New rules to protect the rural environment and help cut red tape for
farmers were unveiled today by Biodiversity Minister Barry Gardiner.
New legislation, designed to protect wildlife and landscape and to
make the rules simpler for farmers and land managers, will:
- replace existing rules which protect uncultivated and semi-natural
land from being damaged or destroyed by more intensive farming.
new EU-wide rules which guard against possible negative environmental
impacts from large-scale work such as adding or digging up field
boundaries such as ditches and fences.
Impact Assessment (Agriculture) (England) Regulations 2006 will
boost Defra's efforts to conserve and enhance the countryside alongside
measures such as agri-environment schemes, sites of special scientific
interest and existing laws to protect habitats and landscape.
Barry Gardiner said:
“The new regulations are a good example of Defra making
law which protects the environment whilst minimising red tape for
farmers. Farmers found the old rules on uncultivated and semi-natural
land confusing - the new rules will be clearer, with more farmer-friendly
definitions, and we have cut red tape by introducing thresholds
below which the rules will not apply.
“The new rules on restructuring will guard against the possibility
of major negative effects on the rural landscape, but they will
not catch farmers engaging in routine farming activities. “
The rules will apply when work is likely to cause significant
damage to the environment, and anyone wishing to do such work will
have to apply to the new Natural England agency to determine whether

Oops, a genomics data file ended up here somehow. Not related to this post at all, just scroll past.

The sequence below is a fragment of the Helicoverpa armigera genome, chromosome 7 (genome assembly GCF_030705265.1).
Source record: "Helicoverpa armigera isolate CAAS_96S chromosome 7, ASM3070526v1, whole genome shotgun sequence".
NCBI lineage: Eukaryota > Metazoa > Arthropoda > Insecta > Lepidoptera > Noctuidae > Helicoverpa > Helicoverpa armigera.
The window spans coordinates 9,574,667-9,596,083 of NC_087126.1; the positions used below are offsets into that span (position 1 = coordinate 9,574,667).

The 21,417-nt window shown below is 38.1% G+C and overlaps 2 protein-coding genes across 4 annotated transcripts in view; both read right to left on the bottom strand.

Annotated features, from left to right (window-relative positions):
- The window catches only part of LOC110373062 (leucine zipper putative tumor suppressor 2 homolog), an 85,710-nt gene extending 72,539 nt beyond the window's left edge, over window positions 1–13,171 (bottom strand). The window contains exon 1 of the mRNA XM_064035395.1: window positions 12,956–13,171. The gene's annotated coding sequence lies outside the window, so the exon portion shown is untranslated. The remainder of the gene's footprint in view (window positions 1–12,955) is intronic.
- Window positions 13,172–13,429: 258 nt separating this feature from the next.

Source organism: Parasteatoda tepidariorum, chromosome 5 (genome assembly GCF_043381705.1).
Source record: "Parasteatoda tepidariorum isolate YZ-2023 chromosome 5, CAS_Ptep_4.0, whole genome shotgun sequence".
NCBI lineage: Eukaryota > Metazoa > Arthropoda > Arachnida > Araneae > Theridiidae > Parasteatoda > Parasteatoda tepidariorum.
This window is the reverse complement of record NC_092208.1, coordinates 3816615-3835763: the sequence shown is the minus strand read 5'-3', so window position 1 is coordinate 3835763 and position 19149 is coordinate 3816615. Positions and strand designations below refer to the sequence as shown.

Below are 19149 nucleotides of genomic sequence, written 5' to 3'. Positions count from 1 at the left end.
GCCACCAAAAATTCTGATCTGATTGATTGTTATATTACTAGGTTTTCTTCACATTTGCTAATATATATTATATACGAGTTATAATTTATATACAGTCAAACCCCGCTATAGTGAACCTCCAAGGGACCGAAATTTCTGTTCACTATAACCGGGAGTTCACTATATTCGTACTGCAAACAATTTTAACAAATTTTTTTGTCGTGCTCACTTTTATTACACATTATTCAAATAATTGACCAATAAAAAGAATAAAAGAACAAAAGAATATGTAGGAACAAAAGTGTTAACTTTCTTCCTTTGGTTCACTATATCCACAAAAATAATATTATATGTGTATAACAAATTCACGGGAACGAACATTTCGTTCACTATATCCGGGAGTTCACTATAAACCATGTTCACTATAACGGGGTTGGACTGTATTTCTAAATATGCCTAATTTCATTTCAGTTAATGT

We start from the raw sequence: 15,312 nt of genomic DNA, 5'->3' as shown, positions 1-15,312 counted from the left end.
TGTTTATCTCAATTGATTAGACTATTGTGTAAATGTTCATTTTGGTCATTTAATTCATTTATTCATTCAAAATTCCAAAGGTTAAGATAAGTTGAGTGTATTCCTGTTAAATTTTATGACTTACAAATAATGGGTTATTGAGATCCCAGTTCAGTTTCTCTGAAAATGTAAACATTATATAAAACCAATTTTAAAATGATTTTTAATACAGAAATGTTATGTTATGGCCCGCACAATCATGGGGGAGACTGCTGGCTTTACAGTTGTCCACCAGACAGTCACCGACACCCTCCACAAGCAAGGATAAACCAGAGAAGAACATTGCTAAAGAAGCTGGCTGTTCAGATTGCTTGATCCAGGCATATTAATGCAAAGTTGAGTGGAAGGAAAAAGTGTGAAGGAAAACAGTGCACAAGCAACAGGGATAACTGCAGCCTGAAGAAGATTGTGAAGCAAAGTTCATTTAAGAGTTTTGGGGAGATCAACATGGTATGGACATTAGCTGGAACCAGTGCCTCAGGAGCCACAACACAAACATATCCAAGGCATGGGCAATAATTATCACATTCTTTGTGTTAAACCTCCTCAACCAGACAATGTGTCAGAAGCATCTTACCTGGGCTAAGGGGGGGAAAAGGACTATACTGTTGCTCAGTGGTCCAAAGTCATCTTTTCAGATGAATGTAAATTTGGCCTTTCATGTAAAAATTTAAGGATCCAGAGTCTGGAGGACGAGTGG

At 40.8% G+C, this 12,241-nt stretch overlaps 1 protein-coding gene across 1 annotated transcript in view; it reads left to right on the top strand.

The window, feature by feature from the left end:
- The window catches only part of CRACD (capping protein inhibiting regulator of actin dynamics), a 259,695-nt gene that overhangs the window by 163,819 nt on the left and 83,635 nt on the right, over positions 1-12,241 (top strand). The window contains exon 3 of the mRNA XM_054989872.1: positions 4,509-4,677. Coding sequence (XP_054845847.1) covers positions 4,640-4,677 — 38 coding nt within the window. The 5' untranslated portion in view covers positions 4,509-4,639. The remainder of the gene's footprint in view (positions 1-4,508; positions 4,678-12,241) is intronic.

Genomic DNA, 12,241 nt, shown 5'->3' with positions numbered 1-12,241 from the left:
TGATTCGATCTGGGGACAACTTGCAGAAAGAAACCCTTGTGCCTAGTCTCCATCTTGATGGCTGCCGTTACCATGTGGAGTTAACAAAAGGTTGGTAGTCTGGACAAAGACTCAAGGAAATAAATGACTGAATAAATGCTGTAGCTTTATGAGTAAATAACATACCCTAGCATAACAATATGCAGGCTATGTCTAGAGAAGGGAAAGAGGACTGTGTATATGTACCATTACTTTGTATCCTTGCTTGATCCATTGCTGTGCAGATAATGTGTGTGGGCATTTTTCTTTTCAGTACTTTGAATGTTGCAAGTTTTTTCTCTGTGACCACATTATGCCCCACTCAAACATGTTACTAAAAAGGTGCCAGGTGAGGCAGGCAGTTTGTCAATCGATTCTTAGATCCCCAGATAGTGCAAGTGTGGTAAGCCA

an environmental impact assessment is required.
The proposed new Environmental Impact Assessment (Agriculture)
Regulations will apply to farmers and other managers. They will
apply in England only. Scotland, Wales and Northern Ireland will
introduce similar legislation in the next few months.
The Regulations will restrict the ability of farmers and rural
land managers to carry out relevant projects on land they own or
rent. They will apply to:
- projects which increase the productivity for agriculture of
uncultivated land and/or semi-natural areas. Land covered will
either (i) not have been cultivated (physically or chemically)
in the last 15 years; and/or (ii) support a rich variety of self-seeded
wild plants and associated wildlife. Activities covered will
include the addition of soil improvers, increased levels of fertiliser,
sowing seed, or physically disrupting soil (e.g. by ploughing,
tine harrowing or rotavating) to make it more productive.
which physically restructure rural land holdings. This includes
(i) addition or removal of field boundaries; and (ii) recontouring
of land through addition, removal or redistribution of earth
or other material.
Normally, the Regulations will only
apply to projects over a certain size. For instance:
- projects on uncultivated land and/or semi-natural areas will
normally only be caught if the land concerned exceeds two hectares
- restructuring projects will normally only be caught if
they involve changes to more than four kilometres of field boundaries;
movements of more than 10,000 cubic metres of earth or rock;
or otherwise restructure an area in excess of 100 hectares
projects in sensitive areas (i.e. National Parks, the Broads,
Areas of Outstanding Natural Beauty or Scheduled Ancient Monuments)
are subject to lower thresholds of 50% of the values for other
The Regulations avoid overlap with similar regulatory
regimes by specifically excluding work which is covered by other
regimes: forestry projects, development under the planning system,
land drainage and water management projects, removal of hedgerows
and work on common land.
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